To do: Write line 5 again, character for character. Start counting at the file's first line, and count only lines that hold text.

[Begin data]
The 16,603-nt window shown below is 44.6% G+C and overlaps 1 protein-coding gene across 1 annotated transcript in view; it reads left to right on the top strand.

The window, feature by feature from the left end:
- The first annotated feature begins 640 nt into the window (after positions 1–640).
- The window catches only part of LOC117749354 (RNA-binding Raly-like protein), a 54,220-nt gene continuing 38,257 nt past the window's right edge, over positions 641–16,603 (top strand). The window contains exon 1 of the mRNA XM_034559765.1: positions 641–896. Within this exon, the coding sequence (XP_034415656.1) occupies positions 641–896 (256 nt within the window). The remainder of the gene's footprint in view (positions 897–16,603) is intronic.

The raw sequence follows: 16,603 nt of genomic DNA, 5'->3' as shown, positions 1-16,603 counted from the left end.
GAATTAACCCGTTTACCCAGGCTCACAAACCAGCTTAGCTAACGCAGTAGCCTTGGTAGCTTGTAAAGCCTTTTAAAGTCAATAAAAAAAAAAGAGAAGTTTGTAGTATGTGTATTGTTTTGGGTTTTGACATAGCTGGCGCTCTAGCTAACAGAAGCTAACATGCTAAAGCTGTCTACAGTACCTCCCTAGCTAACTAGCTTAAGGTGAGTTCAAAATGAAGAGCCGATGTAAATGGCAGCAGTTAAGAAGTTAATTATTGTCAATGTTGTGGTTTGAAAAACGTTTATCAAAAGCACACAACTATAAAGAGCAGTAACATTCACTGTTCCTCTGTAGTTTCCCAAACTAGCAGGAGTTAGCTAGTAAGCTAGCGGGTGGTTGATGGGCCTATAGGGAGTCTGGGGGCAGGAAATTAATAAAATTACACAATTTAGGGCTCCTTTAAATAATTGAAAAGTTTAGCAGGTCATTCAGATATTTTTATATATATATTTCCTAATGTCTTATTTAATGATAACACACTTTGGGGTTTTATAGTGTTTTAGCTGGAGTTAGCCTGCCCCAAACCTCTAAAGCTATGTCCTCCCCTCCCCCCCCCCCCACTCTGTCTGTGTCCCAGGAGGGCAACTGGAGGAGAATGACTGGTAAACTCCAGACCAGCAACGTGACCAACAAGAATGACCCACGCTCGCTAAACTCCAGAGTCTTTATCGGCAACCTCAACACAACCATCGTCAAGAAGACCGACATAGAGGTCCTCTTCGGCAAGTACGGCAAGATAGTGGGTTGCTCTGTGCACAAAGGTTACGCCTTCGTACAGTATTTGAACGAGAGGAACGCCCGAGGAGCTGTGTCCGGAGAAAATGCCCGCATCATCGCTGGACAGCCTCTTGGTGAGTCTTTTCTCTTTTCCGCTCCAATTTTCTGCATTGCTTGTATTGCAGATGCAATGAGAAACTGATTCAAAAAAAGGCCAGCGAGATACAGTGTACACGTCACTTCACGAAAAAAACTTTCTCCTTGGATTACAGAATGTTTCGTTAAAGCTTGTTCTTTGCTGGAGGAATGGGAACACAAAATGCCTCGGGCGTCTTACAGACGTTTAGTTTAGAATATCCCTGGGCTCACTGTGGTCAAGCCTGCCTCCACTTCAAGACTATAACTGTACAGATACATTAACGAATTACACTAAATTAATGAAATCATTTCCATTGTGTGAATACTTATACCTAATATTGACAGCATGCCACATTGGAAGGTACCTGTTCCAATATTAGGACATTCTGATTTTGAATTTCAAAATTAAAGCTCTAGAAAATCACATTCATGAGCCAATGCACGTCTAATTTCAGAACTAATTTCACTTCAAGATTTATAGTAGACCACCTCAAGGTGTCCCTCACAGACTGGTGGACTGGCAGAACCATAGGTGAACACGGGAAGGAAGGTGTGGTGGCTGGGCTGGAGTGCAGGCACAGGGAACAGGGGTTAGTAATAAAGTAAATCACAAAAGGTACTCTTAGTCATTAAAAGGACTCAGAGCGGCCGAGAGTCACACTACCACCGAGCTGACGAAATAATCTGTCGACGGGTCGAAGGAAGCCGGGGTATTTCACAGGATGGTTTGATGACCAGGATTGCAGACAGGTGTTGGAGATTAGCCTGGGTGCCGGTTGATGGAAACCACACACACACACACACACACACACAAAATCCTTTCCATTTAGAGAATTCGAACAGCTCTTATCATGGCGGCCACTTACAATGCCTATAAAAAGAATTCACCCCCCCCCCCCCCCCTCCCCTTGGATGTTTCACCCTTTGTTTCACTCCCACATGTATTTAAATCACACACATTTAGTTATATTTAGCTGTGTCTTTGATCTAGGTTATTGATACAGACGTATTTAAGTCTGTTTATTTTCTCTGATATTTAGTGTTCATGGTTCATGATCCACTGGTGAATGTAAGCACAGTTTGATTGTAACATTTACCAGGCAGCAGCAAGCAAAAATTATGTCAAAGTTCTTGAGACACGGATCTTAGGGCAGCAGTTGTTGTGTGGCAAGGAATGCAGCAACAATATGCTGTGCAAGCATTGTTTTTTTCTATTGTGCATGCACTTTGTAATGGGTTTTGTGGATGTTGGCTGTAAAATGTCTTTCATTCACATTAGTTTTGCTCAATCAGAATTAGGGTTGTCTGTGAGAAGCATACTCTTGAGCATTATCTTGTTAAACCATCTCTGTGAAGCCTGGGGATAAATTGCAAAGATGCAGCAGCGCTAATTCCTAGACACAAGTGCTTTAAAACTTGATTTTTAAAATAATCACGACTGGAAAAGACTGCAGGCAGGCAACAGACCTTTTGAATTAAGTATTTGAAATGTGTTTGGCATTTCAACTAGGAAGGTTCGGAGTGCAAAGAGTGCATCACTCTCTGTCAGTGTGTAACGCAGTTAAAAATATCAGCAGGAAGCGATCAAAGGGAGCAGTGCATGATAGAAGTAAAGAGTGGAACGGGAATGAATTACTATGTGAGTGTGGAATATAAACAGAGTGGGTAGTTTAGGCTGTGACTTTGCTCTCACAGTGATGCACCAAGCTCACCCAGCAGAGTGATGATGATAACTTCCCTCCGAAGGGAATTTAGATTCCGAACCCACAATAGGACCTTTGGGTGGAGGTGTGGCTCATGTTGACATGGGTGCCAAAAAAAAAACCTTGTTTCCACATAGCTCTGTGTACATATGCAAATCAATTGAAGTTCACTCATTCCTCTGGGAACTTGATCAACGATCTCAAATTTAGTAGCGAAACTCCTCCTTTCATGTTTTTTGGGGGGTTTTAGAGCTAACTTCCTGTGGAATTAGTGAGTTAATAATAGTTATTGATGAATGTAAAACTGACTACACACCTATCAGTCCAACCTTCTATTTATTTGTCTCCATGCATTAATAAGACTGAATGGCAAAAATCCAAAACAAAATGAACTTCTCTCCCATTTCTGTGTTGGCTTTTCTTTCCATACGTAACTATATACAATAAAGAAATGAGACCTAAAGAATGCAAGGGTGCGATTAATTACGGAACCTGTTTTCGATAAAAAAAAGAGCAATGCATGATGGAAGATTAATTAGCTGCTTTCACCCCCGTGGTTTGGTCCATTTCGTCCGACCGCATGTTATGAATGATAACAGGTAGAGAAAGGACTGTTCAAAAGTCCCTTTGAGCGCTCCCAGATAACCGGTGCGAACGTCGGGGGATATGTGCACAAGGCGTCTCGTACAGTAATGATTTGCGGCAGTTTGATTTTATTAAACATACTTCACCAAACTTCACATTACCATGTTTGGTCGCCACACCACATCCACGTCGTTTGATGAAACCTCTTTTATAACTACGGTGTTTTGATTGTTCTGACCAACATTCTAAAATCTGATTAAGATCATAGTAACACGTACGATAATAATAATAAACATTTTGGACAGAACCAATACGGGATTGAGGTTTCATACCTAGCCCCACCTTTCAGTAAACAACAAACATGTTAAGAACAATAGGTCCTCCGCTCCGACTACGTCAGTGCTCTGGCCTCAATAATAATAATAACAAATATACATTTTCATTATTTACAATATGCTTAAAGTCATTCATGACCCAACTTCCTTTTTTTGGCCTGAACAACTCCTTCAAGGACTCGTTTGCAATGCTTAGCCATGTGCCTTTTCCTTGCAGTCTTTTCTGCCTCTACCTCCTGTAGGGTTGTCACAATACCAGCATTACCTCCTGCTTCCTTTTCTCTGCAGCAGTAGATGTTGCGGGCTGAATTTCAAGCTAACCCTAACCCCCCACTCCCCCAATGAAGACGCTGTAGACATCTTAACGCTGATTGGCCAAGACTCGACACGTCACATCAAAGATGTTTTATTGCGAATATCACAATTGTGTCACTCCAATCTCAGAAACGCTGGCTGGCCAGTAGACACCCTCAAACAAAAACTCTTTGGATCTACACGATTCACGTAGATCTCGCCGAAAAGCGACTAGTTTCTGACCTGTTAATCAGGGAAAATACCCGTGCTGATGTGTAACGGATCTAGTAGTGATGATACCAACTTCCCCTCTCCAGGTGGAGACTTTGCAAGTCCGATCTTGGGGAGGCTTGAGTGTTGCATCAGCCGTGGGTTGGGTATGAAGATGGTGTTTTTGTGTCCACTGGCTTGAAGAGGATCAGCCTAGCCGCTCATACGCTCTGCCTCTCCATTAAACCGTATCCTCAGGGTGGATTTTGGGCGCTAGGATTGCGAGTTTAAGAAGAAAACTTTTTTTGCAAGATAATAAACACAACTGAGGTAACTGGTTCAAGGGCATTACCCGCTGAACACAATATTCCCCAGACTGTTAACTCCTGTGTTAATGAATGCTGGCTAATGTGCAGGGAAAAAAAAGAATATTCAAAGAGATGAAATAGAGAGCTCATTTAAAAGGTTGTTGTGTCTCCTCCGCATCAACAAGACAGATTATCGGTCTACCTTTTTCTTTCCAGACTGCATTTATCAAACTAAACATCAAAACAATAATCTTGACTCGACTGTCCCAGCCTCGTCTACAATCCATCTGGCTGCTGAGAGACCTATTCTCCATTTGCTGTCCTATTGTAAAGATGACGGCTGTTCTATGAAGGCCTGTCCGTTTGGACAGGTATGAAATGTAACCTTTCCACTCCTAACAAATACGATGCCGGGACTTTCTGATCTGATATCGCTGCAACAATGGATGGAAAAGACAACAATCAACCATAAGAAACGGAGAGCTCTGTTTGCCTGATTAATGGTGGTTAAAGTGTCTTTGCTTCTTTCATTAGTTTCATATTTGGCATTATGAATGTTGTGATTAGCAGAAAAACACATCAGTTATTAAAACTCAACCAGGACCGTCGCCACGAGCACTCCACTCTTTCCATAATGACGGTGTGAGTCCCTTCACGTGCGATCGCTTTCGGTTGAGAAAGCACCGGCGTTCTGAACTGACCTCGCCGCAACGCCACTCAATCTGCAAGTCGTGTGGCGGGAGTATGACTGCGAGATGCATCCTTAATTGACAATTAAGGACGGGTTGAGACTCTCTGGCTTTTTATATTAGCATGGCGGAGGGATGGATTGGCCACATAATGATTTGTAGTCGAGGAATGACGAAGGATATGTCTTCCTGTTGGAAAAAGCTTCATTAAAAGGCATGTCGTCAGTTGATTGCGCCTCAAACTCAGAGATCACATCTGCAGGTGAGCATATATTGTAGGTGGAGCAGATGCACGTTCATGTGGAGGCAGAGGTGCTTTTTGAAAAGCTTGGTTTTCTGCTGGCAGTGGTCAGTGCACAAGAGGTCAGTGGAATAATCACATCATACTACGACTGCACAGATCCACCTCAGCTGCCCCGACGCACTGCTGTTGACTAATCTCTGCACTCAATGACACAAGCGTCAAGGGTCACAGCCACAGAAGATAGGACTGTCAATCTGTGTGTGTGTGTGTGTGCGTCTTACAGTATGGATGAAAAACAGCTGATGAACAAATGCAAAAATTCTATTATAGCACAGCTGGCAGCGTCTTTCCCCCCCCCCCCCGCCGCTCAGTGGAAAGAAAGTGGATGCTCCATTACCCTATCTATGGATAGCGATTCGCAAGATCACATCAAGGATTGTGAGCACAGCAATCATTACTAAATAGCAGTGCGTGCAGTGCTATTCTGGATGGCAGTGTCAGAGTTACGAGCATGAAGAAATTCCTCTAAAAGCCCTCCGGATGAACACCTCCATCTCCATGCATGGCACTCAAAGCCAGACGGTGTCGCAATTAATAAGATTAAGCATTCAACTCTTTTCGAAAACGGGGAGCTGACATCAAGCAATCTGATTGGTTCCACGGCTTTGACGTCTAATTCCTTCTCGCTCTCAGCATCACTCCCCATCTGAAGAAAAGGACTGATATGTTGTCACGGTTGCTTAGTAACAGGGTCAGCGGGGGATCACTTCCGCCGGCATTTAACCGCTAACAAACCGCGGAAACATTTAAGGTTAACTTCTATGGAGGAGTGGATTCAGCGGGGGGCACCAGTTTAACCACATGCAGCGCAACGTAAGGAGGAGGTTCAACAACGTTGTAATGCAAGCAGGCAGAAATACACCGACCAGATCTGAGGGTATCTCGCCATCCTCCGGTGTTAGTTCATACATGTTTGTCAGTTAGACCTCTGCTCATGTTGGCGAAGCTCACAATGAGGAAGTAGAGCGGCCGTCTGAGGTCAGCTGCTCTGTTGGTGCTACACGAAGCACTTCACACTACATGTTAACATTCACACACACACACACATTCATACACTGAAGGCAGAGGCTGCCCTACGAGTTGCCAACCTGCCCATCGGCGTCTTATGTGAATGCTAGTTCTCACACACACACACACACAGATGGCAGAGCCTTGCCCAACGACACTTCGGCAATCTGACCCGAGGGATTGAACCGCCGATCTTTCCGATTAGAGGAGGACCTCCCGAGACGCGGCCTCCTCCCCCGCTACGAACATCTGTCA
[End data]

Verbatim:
The raw sequence follows: 16,603 nt of genomic DNA, 5'->3' as shown, positions 1-16,603 counted from the left end.